Unlike its more funky offshoot in the Alberta Arts District, First Thursday in the Pearl isn’t known as a hotbed of Portland’s bike culture. But last night, Pearl District residents and visitors got a healthy dose of two-wheel art and entertainment.
It was a night of PBR and IPA, in a setting where wine is usually the drink of choice.
At the offices of social media marketing company StepChange Group, a steady crowd streamed in and out of the Portland Framebuilders Show. The event was pulled together by StepChange employee Michael Jones. Jones invited several of Portland’s lesser known builders to share their craft. Among them were Hufnagel Cycles, Sprout Cycles, Courage Bicycle Manufacturing, Metrofiets, Palmares Cycles, Belladonna Cycles and Cascadia Bicycles.
With free Ninkasi IPA flowing in a back room and plenty of interesting people to engage with, the builders had a busy night. It was great to see a lot of First Thursday regulars who just stumbled in — people who might not usually think of taking a second look at locally made bicycles.
A few blocks away — in the parking lot of Blitz Pearl on NW 10th at Couch — another bike event was attracted a large crowd. At the 42 Below Goldsprints, an interesting mix of messengers and other fixed gear masters rubbed shoulders with guys in suits and ladies in heels.
The attraction was to watch people go head-to-head to see who could sprint the fastest. In goldsprints, also known as roller races, the bikes are secured via the front fork and the rear wheel is on two rollers. Computers and a custom software system (supplied by vodka brand 42 Below — they gave all the equipment to Team Beer in exchange for running the events) track the speed and distance of the racers to determine the winner.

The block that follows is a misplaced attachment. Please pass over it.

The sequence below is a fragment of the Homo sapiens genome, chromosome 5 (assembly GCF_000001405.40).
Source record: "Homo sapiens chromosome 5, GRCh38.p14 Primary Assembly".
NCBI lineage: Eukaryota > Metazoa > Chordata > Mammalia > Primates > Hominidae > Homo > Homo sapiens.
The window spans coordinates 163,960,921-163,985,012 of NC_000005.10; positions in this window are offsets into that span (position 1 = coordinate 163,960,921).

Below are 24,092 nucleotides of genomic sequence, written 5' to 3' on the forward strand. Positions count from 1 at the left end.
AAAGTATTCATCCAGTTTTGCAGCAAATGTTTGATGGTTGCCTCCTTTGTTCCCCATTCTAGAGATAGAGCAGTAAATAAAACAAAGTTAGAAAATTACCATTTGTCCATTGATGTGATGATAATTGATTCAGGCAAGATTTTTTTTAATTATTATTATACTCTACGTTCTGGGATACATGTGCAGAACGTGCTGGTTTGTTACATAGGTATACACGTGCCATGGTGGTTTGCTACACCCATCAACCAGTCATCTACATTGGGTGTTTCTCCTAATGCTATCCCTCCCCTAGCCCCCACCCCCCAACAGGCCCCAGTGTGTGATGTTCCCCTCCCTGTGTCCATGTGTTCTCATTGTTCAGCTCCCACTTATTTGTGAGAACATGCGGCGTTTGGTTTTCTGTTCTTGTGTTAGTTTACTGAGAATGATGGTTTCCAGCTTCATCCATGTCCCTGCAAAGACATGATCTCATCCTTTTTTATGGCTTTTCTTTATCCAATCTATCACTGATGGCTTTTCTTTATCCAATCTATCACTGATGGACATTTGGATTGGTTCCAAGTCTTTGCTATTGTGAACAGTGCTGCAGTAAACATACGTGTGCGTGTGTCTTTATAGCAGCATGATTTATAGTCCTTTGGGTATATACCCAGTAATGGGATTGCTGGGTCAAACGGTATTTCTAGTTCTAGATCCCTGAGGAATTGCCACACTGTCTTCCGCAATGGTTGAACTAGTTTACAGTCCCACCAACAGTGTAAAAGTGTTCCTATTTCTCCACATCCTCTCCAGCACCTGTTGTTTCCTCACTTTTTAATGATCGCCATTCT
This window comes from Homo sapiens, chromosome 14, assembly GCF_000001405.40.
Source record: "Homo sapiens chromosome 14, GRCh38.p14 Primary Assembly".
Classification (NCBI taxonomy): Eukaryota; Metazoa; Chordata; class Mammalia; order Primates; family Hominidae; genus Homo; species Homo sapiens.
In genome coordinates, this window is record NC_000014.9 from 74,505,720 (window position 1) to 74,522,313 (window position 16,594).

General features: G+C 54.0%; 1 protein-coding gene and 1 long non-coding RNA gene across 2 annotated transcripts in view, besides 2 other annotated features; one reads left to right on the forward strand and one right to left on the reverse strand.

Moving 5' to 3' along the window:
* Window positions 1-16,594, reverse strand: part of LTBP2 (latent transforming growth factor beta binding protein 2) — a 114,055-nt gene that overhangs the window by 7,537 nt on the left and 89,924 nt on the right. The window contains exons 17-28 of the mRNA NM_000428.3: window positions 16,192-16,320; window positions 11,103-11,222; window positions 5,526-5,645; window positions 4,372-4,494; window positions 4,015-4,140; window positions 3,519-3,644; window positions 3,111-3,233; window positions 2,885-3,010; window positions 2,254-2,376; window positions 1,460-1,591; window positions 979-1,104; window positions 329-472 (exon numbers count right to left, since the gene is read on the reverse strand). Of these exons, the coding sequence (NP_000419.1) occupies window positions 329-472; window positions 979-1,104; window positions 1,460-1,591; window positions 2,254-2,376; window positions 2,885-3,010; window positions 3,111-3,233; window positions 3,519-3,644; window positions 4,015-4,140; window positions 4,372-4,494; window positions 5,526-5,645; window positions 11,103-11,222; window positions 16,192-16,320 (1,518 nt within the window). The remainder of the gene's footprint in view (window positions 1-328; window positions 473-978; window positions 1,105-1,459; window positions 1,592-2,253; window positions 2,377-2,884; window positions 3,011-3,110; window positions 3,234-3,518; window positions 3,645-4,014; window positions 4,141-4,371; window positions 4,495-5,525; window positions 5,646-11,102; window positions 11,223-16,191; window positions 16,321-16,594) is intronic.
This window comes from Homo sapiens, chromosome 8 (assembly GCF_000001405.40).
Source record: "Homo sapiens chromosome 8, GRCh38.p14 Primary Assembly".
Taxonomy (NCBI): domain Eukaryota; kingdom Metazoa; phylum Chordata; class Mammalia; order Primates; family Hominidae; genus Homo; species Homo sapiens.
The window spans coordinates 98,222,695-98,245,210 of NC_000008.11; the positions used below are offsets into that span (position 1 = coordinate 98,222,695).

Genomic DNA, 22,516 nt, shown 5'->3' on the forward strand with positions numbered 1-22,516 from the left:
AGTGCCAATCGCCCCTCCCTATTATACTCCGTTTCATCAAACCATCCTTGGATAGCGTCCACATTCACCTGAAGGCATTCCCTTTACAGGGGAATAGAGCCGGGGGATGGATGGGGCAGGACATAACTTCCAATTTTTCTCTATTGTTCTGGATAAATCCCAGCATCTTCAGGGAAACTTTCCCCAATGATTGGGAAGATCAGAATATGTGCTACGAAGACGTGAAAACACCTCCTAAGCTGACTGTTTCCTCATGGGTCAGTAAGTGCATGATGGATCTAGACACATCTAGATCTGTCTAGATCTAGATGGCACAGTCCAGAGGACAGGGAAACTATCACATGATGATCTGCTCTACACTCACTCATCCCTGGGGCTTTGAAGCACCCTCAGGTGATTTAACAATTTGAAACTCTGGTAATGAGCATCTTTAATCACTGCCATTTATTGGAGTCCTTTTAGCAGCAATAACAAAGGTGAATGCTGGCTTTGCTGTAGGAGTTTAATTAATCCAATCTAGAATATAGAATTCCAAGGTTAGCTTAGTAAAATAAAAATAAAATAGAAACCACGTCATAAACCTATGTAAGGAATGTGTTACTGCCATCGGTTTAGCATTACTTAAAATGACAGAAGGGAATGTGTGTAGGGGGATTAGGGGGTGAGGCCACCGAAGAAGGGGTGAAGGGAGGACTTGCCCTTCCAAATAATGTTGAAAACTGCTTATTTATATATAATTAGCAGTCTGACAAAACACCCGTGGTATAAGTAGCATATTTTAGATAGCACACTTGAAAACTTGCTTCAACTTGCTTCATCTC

The contests are short (about 13-15 seconds) but the effort is all-out. A puke bucket sits between the riders just in case (it wasn’t used while I was there, but I left early and can speak from experience that it’s there for a reason).
The chants of “3, 2, 1, sprint!” and a clanging cowbell drew a lot of attention to the already-busy street.
Across the way, a line of pedicabs had just delivered Mayor Adams and other local celebs to a nearby restaurant.
the Goldsprints crowd in the background.
Unlike Alberta’s Last Thursday, which has thankfully become totally carfree, First Thursday in the Pearl is a magical mess of traffic. People on bikes and on foot swarm the sidewalks and streets, while car traffic builds up everywhere. It’s a dance that somehow ends up O.K., but it still makes me wonder why more of the streets in Northwest can’t be closed to cars — especially during First Thursday.
Maybe if bike-related arts and happenings continue to infiltrate the event, we’ll see some movement in that direction. For now, just knowing that downtown’s cultural elites (and I mean that in the best way) are getting exposed to biking in a big way is enough for me.